Seth says that he likes to keep it pretty honest and based on his life.
“Even if it is a story, it still comes from a place, an experience that I’ve had.”
His song ‘Dear Science’ came in at #26 on Triple J’s Hottest 100 last year and everyone knows this as the ‘hover board song’.
When asked about it, Seth laughs.
“It’s a funny thing because when I wrote it, I wrote it really fucking quickly and I was like ‘oh man, there’s no fucking hover boards,” he says.
“It was one thought, wrote a song and didn’t think about it again. Then the album was coming together and it was like ‘I’ve got this hover board song’. So we recorded it but of course people like play it and play it and it seems like I’m just super fucking passionate about it, do you know what I mean? And really it was just a half an hour thought I had but it becomes this thing where it becomes like ‘fuck, this guy really wants a hover board.”
Despite this, Seth had a lot of fun filming the music video.
“There was an Asian DJ – well in my head he was Asian anyway,” laughs Seth. “There’s an Asian DJ that I play with my friend Benny and we just had to go really fucking over the top with it and that was my favourite.”
To support the release of his new single ‘Vacation’, Seth is touring regional Australia with pals Grey Ghost and Mantra on his Vacation Tour.
Seth says he enjoys interacting with the crowd on tour.
“I don’t know how to just do the same show day in, day out. I would get crazy bored with that,” he says. “I like taking the piss out of people, making new friends and making people part of the show. It’s fun for me. I don’t really know how it translates to them and I don’t really care to be honest. I just enjoy it.”
It is clear that Seth’s true passion is rap.
“I’ve never done it [music] for any reasons other than the fact that I like doing it and if I stop liking it then I’d stop,” he says. “I’ve never really struggled to break through; I never really wanted to be famous or even make money out if it.”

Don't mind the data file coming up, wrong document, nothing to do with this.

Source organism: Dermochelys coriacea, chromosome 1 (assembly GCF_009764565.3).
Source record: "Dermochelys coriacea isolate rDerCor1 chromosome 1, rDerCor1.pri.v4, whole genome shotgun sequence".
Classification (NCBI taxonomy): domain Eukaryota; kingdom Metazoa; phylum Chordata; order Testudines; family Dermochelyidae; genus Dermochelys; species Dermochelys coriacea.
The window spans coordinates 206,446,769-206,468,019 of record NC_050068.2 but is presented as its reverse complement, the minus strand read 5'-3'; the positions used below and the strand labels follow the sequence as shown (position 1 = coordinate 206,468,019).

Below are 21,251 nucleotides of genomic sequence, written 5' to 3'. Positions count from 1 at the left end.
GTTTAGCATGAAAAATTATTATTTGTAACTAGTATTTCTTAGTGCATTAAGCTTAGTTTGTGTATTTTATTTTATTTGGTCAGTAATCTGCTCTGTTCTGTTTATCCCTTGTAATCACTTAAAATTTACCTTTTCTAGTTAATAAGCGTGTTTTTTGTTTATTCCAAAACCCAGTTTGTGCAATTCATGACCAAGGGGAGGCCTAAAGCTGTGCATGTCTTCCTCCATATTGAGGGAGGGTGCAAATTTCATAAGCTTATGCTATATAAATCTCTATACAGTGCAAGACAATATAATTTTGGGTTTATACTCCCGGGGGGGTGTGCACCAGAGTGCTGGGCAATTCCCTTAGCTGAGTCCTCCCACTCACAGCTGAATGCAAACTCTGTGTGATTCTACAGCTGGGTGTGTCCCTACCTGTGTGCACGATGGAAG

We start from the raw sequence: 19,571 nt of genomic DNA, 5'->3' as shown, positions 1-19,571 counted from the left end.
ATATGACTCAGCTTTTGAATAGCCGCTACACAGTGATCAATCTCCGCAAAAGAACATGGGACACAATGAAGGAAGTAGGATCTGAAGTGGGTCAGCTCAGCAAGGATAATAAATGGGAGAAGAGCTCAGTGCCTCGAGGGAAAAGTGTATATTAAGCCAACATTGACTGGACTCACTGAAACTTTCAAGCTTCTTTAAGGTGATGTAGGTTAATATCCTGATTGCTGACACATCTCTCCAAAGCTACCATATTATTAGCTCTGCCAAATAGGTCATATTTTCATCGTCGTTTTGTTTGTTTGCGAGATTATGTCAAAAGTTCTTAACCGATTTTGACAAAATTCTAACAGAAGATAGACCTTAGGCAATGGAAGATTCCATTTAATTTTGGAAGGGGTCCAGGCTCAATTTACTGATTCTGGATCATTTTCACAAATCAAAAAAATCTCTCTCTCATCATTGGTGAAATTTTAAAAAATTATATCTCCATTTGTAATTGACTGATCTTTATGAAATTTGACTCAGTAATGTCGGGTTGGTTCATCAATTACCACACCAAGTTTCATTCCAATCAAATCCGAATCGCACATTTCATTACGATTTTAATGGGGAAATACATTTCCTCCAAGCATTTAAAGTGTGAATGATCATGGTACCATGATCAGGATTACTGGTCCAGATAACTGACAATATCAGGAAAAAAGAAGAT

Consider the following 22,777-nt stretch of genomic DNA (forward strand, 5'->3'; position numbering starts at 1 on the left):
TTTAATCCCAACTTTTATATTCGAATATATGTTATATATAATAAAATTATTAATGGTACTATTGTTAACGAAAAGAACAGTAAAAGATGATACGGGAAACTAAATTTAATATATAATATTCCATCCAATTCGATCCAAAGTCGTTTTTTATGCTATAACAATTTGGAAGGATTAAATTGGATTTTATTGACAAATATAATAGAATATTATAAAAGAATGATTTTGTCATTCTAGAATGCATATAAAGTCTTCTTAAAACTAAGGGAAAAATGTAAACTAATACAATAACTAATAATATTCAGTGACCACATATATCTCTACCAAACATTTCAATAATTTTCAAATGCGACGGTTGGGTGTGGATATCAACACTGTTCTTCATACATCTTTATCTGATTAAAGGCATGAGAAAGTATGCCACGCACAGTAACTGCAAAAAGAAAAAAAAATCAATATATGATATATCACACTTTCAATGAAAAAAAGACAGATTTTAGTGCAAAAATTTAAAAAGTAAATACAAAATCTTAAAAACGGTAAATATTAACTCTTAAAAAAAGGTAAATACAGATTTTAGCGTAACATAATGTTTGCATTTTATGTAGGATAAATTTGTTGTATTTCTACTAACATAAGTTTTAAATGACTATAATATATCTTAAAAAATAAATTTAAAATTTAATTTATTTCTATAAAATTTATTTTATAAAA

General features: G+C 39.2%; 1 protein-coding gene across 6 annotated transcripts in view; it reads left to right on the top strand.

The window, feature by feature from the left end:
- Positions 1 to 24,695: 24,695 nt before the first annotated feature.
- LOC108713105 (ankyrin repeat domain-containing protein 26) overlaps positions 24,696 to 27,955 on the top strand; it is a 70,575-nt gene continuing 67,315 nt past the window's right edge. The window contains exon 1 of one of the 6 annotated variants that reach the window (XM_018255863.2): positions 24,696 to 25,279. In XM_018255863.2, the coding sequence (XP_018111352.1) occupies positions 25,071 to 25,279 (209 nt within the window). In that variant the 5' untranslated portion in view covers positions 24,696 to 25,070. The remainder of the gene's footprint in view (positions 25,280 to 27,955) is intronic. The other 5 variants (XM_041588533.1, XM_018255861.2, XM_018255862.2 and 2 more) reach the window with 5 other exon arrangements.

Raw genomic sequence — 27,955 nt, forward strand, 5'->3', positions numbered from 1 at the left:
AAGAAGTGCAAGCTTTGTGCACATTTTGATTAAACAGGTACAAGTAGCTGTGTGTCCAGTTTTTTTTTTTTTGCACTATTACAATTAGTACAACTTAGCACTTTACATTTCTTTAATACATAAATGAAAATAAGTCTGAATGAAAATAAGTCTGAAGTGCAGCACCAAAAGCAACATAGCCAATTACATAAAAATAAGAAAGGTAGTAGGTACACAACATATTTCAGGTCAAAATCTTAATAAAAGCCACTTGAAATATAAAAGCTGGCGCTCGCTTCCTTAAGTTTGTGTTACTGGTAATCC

Despite this, earlier this year Seth was given the opportunity to travel to the US to tour with LL Cool J.
“It’s crazy,” he laughs. “The difference between their superstars and our superstars is so different. They treat them like gods over there. I was watching Ice Cube from side stage and it was fine – no dramas. Then LL Cool J rocked up and they cleared the whole fucking backstage out, cops came with like bulletproof vests and shit.”
He was also given the opportunity to perform on Jimmy Kimmel, which made him the first Australian rapper to do a late night talk show.
So what does the future hold for Seth Sentry?
“I’m halfway to getting my license. I did my hazard perception test and when it gives you the feedback at the end, I had ten fucking things I had done wrong. It was like ‘you need to work on not killing pedestrians’. I passed but I’ve still gotta do the actual test.
As for music, the video for ‘Vacation’ will be coming.
“Jeremy has something in the works. I don’t know anything about it yet. But he’s a fucking genius so I’m sure it will be fine.”
By Angela Ruggeri